Even though the Prius still burns gas, the millions that they will have sold by the time the first Volt ships will probably save more gas than the first 5 years of Volt production. And only if the Volt sells very well. If it sells poorly, gas saved by the Prius will run ahead of gas saved by the Volt for a decade or more.
 

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At 20K units/month, it shows something, all right. It outsells every car in GM's lineup except the Impala and, if you considered retail sales only, would be ahead of the Impala, too. And today, there's a long waiting list for it and people willing to pay over MSRP for it.



The Prius gets close to 50mpg where other cars would get 25You should send Toyota a note of gratitude. What's GM done for us, to date? Besides build fleets of Yukaburbahoes?

Even though the Prius still burns gas, the millions that they will have sold by the time the first Volt ships will probably save more gas than the first 5 years of Volt production. And only if the Volt sells very well. If it sells poorly, gas saved by the Prius will run ahead of gas saved by the Volt for a decade or more.

dagwood, You might as well give it up. Arguing with Jason is about as useful as banging your head against the wall. In his mind he is never wrong regardless of what those silly numbers and statistics say. I believe he tries to use some humorous Colbert routine but your guess is as good as mine. Most of the time he just spouts off craziness to get a rise out of people. I like to argue his points because some of the crazy things he says are common folklore. Thus, responding to some of the things he brings up is like responding to the masses. Good preparation. If you go too far however (please see the air car thread) you will find that it serves no purpose. Nobody is going to read though that and learn anything. Don't worry, most of us do appreciate what the Prius is and has done for the hybrid market. Only fan-boys cannot see the significance. If you keep it going, please wrap a towel around your head to dull the pain. ;)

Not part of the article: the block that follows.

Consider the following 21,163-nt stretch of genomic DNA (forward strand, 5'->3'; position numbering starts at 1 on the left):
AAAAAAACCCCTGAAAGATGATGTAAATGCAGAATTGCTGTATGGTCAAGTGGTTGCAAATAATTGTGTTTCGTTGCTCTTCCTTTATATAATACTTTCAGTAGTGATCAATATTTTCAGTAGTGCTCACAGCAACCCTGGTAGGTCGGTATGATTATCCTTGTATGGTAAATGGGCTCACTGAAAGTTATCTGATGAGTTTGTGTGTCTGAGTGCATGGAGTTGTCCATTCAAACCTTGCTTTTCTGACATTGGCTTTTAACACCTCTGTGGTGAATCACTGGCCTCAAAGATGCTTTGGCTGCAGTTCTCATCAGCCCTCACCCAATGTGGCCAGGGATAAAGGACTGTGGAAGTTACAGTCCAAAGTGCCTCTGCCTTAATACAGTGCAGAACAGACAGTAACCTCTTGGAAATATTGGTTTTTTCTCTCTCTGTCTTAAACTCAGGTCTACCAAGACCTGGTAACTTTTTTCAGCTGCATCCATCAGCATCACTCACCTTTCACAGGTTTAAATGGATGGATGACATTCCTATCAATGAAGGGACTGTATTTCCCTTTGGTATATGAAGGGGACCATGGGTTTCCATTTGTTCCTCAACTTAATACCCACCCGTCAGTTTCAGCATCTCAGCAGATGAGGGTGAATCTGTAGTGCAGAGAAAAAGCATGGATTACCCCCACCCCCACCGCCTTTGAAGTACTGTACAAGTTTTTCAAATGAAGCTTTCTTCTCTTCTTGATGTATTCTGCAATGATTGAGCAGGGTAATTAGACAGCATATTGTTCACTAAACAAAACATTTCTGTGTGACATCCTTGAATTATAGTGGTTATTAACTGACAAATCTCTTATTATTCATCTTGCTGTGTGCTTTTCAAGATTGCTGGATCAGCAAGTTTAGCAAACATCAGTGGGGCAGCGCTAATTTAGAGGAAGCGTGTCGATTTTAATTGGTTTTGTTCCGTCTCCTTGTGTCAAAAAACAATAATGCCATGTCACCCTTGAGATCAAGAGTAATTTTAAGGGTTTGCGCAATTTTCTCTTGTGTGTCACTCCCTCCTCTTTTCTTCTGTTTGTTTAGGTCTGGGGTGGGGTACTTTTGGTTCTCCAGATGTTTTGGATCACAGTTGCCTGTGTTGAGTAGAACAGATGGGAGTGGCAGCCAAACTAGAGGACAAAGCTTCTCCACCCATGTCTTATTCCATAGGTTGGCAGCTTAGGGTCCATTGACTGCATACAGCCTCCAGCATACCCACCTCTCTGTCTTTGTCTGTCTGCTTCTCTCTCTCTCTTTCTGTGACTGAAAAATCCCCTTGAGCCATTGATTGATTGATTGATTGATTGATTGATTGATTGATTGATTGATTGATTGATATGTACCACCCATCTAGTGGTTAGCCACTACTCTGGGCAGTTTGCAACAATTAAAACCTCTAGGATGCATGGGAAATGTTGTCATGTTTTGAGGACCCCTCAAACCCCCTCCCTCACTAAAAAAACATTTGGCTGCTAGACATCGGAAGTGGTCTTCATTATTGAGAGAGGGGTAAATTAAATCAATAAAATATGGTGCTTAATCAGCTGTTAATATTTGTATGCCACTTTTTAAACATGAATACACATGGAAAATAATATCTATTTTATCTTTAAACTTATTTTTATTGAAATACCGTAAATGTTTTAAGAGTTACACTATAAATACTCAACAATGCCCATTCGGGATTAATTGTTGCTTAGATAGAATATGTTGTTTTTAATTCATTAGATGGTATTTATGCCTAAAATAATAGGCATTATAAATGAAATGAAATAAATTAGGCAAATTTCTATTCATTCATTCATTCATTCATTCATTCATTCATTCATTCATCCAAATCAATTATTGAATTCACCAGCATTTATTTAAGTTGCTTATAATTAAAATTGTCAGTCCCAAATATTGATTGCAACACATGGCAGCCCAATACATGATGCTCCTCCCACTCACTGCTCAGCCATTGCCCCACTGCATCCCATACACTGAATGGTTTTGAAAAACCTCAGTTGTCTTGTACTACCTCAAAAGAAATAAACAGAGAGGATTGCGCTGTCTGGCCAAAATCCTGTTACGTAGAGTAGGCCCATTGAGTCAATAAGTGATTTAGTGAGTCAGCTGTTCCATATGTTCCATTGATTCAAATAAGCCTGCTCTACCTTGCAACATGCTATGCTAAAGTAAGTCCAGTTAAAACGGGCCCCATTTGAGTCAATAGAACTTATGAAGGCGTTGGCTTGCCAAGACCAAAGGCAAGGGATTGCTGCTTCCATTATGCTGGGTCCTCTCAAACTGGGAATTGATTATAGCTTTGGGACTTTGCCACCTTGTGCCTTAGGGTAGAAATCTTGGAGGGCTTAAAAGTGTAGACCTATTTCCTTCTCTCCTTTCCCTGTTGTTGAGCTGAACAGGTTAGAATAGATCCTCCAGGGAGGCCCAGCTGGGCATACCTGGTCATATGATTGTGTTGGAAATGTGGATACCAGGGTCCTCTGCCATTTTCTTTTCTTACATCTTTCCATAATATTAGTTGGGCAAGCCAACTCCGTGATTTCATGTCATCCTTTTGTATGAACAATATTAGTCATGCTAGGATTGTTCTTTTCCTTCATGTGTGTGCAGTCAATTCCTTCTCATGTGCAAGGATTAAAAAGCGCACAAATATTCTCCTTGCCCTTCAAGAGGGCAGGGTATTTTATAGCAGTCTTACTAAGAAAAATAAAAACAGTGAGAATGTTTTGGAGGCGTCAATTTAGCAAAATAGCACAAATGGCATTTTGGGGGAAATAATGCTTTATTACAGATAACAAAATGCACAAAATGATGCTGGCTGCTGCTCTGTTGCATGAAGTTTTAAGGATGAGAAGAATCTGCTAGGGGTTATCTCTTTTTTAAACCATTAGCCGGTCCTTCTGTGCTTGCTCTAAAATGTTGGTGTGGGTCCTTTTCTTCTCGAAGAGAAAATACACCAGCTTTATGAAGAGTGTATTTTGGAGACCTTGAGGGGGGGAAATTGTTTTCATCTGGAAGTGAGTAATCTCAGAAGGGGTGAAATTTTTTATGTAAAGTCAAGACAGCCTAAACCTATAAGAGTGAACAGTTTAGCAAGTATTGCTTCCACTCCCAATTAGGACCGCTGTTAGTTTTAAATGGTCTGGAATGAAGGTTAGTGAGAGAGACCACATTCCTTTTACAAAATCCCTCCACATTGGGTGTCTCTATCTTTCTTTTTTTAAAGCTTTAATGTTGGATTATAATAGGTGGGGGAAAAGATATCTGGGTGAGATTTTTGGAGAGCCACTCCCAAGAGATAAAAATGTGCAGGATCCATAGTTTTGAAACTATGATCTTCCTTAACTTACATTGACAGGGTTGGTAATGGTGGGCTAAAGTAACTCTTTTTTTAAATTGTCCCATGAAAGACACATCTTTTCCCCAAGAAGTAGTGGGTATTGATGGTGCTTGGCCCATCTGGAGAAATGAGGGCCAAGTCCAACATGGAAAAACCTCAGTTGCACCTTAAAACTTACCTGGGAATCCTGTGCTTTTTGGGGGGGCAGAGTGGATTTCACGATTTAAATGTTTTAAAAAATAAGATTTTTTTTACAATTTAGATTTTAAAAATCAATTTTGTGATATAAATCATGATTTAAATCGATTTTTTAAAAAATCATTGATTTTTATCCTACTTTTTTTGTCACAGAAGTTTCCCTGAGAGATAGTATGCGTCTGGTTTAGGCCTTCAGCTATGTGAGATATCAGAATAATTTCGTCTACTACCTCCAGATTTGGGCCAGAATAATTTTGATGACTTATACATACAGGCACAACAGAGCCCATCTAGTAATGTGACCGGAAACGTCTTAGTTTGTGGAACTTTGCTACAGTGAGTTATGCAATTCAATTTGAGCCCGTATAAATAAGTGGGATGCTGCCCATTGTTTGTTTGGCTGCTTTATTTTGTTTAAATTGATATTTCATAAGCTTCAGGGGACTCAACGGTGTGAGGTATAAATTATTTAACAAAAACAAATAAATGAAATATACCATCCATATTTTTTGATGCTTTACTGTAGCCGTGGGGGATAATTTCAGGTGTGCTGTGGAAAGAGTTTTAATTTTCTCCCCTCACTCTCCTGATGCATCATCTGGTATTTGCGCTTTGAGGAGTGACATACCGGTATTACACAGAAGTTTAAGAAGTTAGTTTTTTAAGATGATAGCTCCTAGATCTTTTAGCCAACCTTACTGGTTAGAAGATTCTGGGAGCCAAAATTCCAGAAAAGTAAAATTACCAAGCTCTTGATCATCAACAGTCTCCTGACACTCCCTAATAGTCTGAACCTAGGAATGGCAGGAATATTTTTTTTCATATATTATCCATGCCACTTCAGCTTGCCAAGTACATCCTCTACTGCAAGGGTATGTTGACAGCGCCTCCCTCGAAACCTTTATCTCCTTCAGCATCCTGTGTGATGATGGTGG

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The Prius gets close to 50mpg where other cars would get 25You should send Toyota a note of gratitude.
Grateful to Toyota, because they had a hybrid vehicle in their product lineup for 10 years just waiting for an oil crisis? Proper focus should be on the derision of liberals who have hamstrung domestic oil companies from extracting oil from our own territories.
 

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"Grateful to Toyota, because they had a hybrid vehicle in their product lineup for 10 years just waiting for an oil crisis?" - Hendler

Yes. The Scout motto is "Be Prepared." Apparently, Toyota shares some values with the Scouts.

We've had recurring, sharp, oil price spikes since 1973. GM's motto is "Be Surprised - and then crank up the spin machine."

"Proper focus should be on the derision of liberals who have hamstrung domestic oil companies from extracting oil from our own territories." - Hendler

I'm not going to deride liberals for wanting to bank oil for future generations. And, strategically, "run out of oil first," is a pretty bad plan. We should have been taking steps, all along, to manage our demand for oil, keep prices low and drain the OPEC nations dry first.